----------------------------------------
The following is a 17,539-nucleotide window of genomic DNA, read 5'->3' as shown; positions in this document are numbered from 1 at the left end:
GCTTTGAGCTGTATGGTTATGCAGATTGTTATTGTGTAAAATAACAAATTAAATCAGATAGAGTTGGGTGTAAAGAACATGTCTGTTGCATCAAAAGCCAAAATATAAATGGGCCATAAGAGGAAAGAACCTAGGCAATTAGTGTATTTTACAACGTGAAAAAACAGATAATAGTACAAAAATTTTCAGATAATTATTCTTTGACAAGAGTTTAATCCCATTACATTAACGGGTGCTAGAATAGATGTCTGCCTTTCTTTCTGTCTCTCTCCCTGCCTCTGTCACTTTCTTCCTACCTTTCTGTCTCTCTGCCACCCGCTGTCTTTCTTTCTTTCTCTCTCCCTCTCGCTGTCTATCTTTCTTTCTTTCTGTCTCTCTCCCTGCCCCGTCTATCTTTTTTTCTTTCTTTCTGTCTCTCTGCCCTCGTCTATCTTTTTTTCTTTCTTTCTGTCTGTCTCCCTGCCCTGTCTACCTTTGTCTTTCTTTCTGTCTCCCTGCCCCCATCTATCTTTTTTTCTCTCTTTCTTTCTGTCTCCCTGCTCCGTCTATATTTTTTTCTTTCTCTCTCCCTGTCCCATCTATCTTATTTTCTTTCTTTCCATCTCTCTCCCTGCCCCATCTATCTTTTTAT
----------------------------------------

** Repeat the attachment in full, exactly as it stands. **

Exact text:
The following is a 17,539-nucleotide window of genomic DNA, read 5'->3' as shown; positions in this document are numbered from 1 at the left end:
GCTTTGAGCTGTATGGTTATGCAGATTGTTATTGTGTAAAATAACAAATTAAATCAGATAGAGTTGGGTGTAAAGAACATGTCTGTTGCATCAAAAGCCAAAATATAAATGGGCCATAAGAGGAAAGAACCTAGGCAATTAGTGTATTTTACAACGTGAAAAAACAGATAATAGTACAAAAATTTTCAGATAATTATTCTTTGACAAGAGTTTAATCCCATTACATTAACGGGTGCTAGAATAGATGTCTGCCTTTCTTTCTGTCTCTCTCCCTGCCTCTGTCACTTTCTTCCTACCTTTCTGTCTCTCTGCCACCCGCTGTCTTTCTTTCTTTCTCTCTCCCTCTCGCTGTCTATCTTTCTTTCTTTCTGTCTCTCTCCCTGCCCCGTCTATCTTTTTTTCTTTCTTTCTGTCTCTCTGCCCTCGTCTATCTTTTTTTCTTTCTTTCTGTCTGTCTCCCTGCCCTGTCTACCTTTGTCTTTCTTTCTGTCTCCCTGCCCCCATCTATCTTTTTTTCTCTCTTTCTTTCTGTCTCCCTGCTCCGTCTATATTTTTTTCTTTCTCTCTCCCTGTCCCATCTATCTTATTTTCTTTCTTTCCATCTCTCTCCCTGCCCCATCTATCTTTTTAT